In the spring of 2020, two or three years before he was set to hit free agency (depending on a 2022 option), the Milwaukee Brewers extended outfielder Christian Yelich on a seven-year deal that would keep him with the team for nine more years and $215 million. It was a big bet that the then-28-year-old would continue to be so good well into his 30s that it was worth such a long contract in order to get a reasonably low annual value (and risk signing it two years before he was actually able to leave in free agency).
The deal was roundly applauded as the Brewers stepping up to lock up their star, and was even received by many as a team-friendly deal when you considered that Yelich was coming off back-t0-back MVP-caliber seasons, in which he hit a ridiculous .327/.415/.631, with a 171 wRC+, and good for 15.5 total WAR. I had my doubts about the wisdom, for the Brewers specifically, of signing the deal two or three years in advance of free agency. I wondered if it was a future salary dump in the making.
But, man, even I didn’t see what was coming next. Because I certainly wasn’t claiming that Yelich was going to fall off a cliff as soon as he signed the deal. In the 129 games he’s played since signing the extension, Yelich has hit just .216/.365/.388 (107 wRC+) and has seen his strikeout rate jump from barely 20% to nearly 30%. Barrel rate? Down. Hard contact? Down. Soft contact? Up. Groundball rate? Up. It’s all just been a mess, particularly when compared to what he was in 2018-19. Heck, even compared to the guy he was in Miami, this version of Yelich has been deeply disappointing.
Not only have the results been rough, relatively speaking, but Yelich has also dealt with back issues that kept him out for a prolonged stretch earlier this year. Turned 30 later this year, you can’t assume those issues are going to get better for Yelich. It might just have to be managed.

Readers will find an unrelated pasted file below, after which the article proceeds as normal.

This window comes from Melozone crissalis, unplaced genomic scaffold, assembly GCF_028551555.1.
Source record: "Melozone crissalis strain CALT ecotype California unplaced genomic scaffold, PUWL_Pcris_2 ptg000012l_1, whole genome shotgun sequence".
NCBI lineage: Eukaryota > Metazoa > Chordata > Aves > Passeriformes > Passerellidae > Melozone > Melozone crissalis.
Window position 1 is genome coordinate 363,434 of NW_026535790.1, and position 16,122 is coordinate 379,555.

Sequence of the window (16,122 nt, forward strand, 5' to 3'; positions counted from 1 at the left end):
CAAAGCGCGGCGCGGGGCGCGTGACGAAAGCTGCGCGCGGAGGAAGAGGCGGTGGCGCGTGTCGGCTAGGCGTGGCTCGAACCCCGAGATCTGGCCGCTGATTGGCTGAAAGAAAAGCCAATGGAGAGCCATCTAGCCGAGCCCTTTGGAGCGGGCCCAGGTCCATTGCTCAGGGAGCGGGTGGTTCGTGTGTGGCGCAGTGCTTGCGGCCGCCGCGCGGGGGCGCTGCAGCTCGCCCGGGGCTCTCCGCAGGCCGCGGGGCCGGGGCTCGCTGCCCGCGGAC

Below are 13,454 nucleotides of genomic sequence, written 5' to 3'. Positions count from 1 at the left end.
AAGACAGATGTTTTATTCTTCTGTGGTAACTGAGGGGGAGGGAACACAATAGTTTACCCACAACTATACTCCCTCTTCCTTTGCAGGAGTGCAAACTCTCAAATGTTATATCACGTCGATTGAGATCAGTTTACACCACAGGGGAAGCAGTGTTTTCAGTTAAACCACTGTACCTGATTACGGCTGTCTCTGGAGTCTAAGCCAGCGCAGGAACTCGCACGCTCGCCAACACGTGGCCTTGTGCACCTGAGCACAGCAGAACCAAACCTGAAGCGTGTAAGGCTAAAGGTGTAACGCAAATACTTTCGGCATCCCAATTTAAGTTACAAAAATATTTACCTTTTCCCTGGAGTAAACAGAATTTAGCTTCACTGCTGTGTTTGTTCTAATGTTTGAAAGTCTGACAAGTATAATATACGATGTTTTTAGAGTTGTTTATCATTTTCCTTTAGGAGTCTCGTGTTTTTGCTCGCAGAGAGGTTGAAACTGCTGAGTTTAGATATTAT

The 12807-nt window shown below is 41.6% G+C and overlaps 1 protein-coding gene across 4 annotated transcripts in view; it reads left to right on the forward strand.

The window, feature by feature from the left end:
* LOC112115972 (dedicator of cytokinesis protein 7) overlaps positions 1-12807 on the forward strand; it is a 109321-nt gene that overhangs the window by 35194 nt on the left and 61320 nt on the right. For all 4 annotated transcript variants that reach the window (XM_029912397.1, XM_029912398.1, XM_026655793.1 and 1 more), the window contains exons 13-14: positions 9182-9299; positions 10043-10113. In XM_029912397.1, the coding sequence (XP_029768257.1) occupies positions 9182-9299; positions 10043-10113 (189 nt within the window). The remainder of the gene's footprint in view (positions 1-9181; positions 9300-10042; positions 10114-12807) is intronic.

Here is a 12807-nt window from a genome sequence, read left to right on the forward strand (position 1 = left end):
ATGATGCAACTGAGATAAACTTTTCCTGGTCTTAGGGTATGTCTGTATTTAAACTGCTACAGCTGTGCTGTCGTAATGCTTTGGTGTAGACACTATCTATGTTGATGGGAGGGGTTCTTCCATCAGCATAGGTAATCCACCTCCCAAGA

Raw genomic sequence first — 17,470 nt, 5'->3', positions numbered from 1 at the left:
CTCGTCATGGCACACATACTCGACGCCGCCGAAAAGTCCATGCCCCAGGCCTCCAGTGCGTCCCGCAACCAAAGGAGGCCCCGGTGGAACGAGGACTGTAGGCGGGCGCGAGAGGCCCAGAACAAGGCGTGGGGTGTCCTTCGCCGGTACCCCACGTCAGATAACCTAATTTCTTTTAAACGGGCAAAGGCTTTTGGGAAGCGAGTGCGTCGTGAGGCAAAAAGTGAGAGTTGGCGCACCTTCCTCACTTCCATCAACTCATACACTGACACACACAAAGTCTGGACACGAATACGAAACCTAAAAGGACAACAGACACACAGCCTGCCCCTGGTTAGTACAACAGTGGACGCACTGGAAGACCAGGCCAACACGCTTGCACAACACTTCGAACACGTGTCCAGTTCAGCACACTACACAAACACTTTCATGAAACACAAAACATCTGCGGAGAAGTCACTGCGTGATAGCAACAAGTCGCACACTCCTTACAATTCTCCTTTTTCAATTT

Perhaps most concerningly for the Brewers, Yelich’s deal was structured to save the real money for 2022 and beyond: $26 million annually for the next seven years. If he is a league-average bat with below-average corner outfield defense for the duration of that deal? Yikes. So much yikes.
Now, then. Do I think Yelich is going to be that guy for ALL of the next seven years? Probably not. Maybe something is irreversibly wrong, but it’s at least as likely that it’s just 129 games of things being off, and he’ll right the ship. He might not right it to MVP level again, but I wouldn’t bet against him having some more excellent years in his future. You don’t hit as well as he did for two years and then COMPLETELY lose your ability to produce. (Right?)
That said, the contract, as of this moment, looks brutally bad for a Brewers club that isn’t going to have the ability to paper over that deal. They need Yelich to produce in the years ahead if they are going to stay competitive, particularly as their pitching core hits their arbitration years.
By the way, yes, I know that I just set up Yelich for a monster night against the Cubs tonight by writing this post.